Summer Budget 2015 – corporate and property


  • A surprise change found in the detail and not in the budget speech was the change to rules on intangible assets. The current regime on intangible assets allows for a corporation tax deduction for goodwill assets such as business reputation and customer relationships as they are amortised through the accounts. With immediate effect to new purchases the annual deduction on the amortisation will be removed.
  • New corporation tax rates to be applied from April 2017 to reduce the new unified corporation tax rate down from 20% to 19% with a further 1% deduction in 2020. This was an unexpected decrease and further enhances the UK as one of the lowest corporation tax rates in the EEC.
  • Corporation tax instalments is now a well- established regime for companies deemed large for tax purposes. Paying tax on a quarterly basis starting in the 7th month of the current accounting period and thereafter quarterly. From April 2017 for businesses with taxable profits over £20 million these quarterly payments will be brought forward with the first instalment due in the third month so that all the quarterly instalments have been paid during the accounting period to which it has been incurred.
  • The annual investment allowance was due to be reduced from £500,000 from 1 January 2016 to £25,000 after a two year period. The reduction has been limited to £200,000 on qualifying items from 1 January 2016 which is a welcomed increased for investment expenditure required by businesses.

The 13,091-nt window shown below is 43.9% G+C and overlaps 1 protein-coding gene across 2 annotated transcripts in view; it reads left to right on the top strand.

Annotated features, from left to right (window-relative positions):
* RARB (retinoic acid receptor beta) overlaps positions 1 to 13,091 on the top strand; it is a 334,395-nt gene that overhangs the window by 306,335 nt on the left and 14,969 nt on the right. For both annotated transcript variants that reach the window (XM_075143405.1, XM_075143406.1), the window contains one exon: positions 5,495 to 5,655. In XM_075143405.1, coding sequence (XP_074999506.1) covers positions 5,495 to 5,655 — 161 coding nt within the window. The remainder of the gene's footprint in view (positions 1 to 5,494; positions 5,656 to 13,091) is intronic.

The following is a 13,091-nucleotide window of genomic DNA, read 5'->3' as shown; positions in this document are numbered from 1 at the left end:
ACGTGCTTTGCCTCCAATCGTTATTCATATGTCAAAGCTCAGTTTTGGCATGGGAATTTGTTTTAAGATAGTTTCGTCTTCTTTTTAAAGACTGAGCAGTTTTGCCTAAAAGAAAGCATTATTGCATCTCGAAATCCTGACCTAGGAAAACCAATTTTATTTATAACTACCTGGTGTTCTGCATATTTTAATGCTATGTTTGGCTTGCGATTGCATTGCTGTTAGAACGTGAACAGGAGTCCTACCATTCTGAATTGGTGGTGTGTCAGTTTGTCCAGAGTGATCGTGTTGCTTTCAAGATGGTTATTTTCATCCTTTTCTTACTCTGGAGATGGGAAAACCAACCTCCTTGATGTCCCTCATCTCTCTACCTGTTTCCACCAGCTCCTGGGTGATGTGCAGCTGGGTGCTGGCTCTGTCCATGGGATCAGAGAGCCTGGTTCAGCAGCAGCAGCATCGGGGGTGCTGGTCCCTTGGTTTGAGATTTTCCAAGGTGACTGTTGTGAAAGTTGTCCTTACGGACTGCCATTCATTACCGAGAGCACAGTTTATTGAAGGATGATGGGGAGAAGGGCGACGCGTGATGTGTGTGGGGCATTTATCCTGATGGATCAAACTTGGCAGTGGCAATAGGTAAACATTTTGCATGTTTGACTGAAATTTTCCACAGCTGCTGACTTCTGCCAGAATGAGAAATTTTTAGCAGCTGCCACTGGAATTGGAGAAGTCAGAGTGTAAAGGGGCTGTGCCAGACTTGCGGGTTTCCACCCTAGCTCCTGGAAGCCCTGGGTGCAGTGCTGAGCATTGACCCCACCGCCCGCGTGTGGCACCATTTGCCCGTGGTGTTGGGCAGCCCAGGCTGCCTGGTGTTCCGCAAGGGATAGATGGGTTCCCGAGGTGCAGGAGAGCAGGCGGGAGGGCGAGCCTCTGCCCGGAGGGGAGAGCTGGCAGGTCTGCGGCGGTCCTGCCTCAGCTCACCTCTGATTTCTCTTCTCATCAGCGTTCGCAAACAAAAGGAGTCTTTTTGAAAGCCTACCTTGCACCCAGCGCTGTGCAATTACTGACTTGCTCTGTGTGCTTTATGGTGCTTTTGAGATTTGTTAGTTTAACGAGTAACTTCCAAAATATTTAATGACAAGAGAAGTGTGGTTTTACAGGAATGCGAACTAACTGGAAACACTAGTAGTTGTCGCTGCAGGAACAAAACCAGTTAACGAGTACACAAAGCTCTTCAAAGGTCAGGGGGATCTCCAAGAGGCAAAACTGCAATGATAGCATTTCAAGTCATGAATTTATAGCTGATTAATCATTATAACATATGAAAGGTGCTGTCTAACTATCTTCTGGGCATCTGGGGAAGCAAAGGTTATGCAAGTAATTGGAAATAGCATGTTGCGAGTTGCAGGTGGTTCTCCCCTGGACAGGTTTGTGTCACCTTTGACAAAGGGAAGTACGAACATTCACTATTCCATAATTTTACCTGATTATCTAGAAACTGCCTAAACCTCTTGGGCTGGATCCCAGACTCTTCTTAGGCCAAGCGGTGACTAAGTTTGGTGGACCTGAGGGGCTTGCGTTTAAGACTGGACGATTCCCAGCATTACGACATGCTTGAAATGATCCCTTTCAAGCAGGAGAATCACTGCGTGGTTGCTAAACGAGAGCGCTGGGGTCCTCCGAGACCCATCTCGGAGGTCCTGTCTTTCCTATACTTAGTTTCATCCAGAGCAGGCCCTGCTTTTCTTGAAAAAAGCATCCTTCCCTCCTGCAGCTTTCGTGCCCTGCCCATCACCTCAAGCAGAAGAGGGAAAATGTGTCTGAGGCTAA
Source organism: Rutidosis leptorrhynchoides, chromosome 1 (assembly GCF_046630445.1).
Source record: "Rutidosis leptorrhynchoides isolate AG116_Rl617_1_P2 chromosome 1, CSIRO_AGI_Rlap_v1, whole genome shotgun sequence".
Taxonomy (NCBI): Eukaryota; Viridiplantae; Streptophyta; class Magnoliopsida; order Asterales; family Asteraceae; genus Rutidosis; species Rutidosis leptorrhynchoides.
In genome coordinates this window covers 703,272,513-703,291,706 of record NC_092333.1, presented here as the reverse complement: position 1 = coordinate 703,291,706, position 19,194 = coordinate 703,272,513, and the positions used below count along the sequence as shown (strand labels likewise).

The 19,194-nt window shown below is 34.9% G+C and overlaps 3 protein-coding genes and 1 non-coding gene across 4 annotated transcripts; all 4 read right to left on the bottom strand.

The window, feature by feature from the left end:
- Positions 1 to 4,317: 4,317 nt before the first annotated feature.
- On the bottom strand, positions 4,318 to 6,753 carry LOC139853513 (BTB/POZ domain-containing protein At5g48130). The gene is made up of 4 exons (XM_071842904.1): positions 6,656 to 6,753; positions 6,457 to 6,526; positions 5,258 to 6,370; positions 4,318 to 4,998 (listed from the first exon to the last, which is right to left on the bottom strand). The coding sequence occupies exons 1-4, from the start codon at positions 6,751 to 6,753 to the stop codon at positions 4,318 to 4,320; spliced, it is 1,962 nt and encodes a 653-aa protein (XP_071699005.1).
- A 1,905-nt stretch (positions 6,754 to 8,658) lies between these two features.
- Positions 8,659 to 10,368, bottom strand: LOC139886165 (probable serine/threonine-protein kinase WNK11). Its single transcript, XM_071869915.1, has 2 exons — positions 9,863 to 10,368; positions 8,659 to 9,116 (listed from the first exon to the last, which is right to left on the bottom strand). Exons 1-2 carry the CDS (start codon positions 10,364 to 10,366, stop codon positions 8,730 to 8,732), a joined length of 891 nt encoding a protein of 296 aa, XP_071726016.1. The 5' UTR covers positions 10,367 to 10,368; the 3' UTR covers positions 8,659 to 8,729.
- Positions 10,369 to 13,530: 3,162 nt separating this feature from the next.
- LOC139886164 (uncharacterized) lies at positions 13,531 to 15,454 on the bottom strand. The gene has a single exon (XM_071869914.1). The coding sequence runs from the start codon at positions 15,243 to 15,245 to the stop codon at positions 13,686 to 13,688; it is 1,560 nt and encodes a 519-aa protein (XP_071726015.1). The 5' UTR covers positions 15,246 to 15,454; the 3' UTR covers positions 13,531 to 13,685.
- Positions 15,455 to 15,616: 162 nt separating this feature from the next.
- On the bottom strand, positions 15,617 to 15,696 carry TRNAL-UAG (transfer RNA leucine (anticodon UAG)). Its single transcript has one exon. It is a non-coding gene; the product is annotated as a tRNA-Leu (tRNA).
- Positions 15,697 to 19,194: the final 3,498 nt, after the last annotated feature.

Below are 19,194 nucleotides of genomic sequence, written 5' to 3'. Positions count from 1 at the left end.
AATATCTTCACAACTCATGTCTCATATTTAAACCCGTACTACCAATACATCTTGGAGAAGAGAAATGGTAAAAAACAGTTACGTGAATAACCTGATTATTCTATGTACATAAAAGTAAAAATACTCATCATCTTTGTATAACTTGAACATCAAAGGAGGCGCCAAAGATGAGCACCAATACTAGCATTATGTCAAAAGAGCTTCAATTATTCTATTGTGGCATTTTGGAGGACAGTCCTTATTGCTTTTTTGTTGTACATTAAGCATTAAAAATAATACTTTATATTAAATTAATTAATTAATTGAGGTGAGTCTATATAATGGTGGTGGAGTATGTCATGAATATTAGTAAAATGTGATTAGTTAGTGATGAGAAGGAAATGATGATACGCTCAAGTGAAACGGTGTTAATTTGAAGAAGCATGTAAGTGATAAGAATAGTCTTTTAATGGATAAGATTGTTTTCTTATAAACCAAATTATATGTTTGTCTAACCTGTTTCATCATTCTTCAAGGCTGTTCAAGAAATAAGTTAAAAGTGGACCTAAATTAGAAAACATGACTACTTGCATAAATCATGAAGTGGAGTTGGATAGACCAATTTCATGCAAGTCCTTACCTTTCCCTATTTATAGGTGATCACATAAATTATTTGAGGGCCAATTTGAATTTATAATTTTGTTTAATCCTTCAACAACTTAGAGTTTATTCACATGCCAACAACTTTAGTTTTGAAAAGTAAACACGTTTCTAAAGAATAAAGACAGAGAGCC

Corporate Consultations

In addition to the announcements various consultations were announced which we can expect to see changes on in the future.

  • New consultation on IR35 to improve effectiveness as still seen as a prime area of tax avoidance.
  • Company distributions to be consulted on during the Autumn of 2015.


The biggest announcement as widely expected in relation to properties relates to inheritance tax on the family home. A new transferrable nil rate band is being introduced from April 2017. This will apply when a property is passed to direct descendants on death.  The allowance will be up to £100,000 in 2017-18, increasing to £125,000 in 2018-19, £150,000 in 2019-20 and £175,000 in 2020-21. This is in addition to the current nil rate band which is set at £325,000. By 2020-21 this creates an effective £500,000 band for an individual and £1 million per couple which fulfils the Conservatives manifesto pledge. The extra relief will be tapered for estates with a net value of over £2 million.

To increase the home ownership in the UK a new ‘Help to Buy ISA’ is being introduced. This will provide with a maximum government bonus of £3,000 on £12,000 of savings from December 2015.

Rental Properties

Rental properties have been speculated to be targeted both in this and previous budgets in the amount of allowable expenditure they are allowed, so it is no surprise when the new rules were announced as follows;

  • Restriction on interest payments for rental properties available to landlords is being introduced from April 2017. The restriction is being phased in over a 4 year period starting in April 2017 to basic rate tax relief only.
  • In addition the 10% wear and tear allowance on furnished rentals is being reformed. Previously a 10% deduction was allowed irrespective of the amount of expenditure incurred. This is being replaced by a new system which only allows actual costs incurred to be deducted.

On a more positive side of the rentals market, the rent a room relief is being increased from £4,250 to £7,500 from April 2016.

Tax Avoidance

A now well established element of any budget is further legislation on tax evasion and avoidance. New rules this time include;

  • HMRC new tax transparency rules of tax strategies to give HMRC new powers to tackle businesses who persistently engage in aggressive tax planning.
  • HMRC new powers to gather information from online intermediaries to identify businesses not registered for tax.
  • Further rules on Controlled Foreign Companies to restrict the use of their losses.